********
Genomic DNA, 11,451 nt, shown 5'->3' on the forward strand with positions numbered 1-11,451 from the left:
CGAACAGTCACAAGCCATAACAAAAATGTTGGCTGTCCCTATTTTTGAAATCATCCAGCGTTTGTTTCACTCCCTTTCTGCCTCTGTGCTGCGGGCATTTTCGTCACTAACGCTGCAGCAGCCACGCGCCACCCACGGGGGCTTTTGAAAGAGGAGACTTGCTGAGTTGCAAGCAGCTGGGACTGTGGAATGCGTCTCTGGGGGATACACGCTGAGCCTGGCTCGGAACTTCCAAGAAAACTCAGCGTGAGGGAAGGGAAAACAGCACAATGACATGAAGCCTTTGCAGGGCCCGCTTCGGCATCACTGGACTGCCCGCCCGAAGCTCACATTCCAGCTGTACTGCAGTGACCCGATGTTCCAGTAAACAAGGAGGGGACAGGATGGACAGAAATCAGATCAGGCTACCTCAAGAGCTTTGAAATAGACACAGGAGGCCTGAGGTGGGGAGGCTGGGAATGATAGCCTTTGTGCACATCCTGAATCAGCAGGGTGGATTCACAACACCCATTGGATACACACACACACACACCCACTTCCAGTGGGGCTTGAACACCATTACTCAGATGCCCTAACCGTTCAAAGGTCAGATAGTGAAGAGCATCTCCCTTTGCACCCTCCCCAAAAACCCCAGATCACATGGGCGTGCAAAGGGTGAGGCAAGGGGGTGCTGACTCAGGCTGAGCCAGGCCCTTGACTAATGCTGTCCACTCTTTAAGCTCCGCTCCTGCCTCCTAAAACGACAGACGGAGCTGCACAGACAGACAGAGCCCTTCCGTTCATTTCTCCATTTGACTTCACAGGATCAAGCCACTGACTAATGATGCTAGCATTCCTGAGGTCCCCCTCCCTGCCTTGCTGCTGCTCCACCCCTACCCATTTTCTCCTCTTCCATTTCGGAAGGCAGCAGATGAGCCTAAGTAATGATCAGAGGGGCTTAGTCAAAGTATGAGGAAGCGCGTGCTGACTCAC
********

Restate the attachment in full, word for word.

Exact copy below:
Genomic DNA, 11,451 nt, shown 5'->3' on the forward strand with positions numbered 1-11,451 from the left:
CGAACAGTCACAAGCCATAACAAAAATGTTGGCTGTCCCTATTTTTGAAATCATCCAGCGTTTGTTTCACTCCCTTTCTGCCTCTGTGCTGCGGGCATTTTCGTCACTAACGCTGCAGCAGCCACGCGCCACCCACGGGGGCTTTTGAAAGAGGAGACTTGCTGAGTTGCAAGCAGCTGGGACTGTGGAATGCGTCTCTGGGGGATACACGCTGAGCCTGGCTCGGAACTTCCAAGAAAACTCAGCGTGAGGGAAGGGAAAACAGCACAATGACATGAAGCCTTTGCAGGGCCCGCTTCGGCATCACTGGACTGCCCGCCCGAAGCTCACATTCCAGCTGTACTGCAGTGACCCGATGTTCCAGTAAACAAGGAGGGGACAGGATGGACAGAAATCAGATCAGGCTACCTCAAGAGCTTTGAAATAGACACAGGAGGCCTGAGGTGGGGAGGCTGGGAATGATAGCCTTTGTGCACATCCTGAATCAGCAGGGTGGATTCACAACACCCATTGGATACACACACACACACACCCACTTCCAGTGGGGCTTGAACACCATTACTCAGATGCCCTAACCGTTCAAAGGTCAGATAGTGAAGAGCATCTCCCTTTGCACCCTCCCCAAAAACCCCAGATCACATGGGCGTGCAAAGGGTGAGGCAAGGGGGTGCTGACTCAGGCTGAGCCAGGCCCTTGACTAATGCTGTCCACTCTTTAAGCTCCGCTCCTGCCTCCTAAAACGACAGACGGAGCTGCACAGACAGACAGAGCCCTTCCGTTCATTTCTCCATTTGACTTCACAGGATCAAGCCACTGACTAATGATGCTAGCATTCCTGAGGTCCCCCTCCCTGCCTTGCTGCTGCTCCACCCCTACCCATTTTCTCCTCTTCCATTTCGGAAGGCAGCAGATGAGCCTAAGTAATGATCAGAGGGGCTTAGTCAAAGTATGAGGAAGCGCGTGCTGACTCAC